"But hear I cannot but stay and make a pause, and stand half amased at this poore peoples presente condition; and so I thinke will the reader too, when he well considered ye same. Being thus passed the vast ocean, and a sea of troubles before in their preparation (as may be remembred by yt which wente before), they had now no friends to wellcome them, nor inns to entertaine or refresh their weatherbeaten bodys, no houses or much less townes to repaire too, to seeke for succoure. .."

On November 15, a smaller boat (a sloop, called a “shallop” by Bradford) was sent out with an advance party, while the majority of the Pilgrims remained in the Mayflower. The first Native Americans  encountered by the advance party were fearful and retreated into woods. When a band of about thirty settlers came across an abandoned village, they appear to have stolen what they could. As Bradford wrote:

"ther was allso found 2. of their houses covered with matts, and sundrie of their implements in them, but the people were rune away and could not be seen; also ther was found more of their corne, and of their beans of various collours. The corne and beans they brought away, purposing to give them full satisfaction when they should meete with any of them (as about some 6. months afterward they did, to their good contente).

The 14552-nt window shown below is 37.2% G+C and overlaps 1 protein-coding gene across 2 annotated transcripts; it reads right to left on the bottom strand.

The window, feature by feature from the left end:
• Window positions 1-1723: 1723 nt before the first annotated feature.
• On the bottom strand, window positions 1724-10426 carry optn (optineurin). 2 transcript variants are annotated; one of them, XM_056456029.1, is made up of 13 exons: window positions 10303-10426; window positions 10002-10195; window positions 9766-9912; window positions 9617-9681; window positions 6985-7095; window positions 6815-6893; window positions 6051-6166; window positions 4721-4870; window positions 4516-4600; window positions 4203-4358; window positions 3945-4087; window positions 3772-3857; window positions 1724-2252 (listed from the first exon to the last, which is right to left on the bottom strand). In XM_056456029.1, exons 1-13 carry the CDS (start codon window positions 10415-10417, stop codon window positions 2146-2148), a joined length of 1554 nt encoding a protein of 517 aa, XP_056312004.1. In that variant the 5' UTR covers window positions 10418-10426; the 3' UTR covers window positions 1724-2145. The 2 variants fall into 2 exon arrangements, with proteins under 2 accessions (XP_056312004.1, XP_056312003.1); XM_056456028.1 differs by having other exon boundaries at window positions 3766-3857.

And here is to be noted a speciall providente of God, and a great mercie to this poore people, that hear they gott seed to plant them corne the next year, or els they might have starved, for they had none, nor any liklyhood to get any till the season had beene past (as the sequell did manyfest). Neither is it lickly they had had this, if the first viage had not been made, for the ground was now all covered with snow, and hard frozen. But the Lord is never wanting unto his in their greatest needs; let his holy name have all the praise."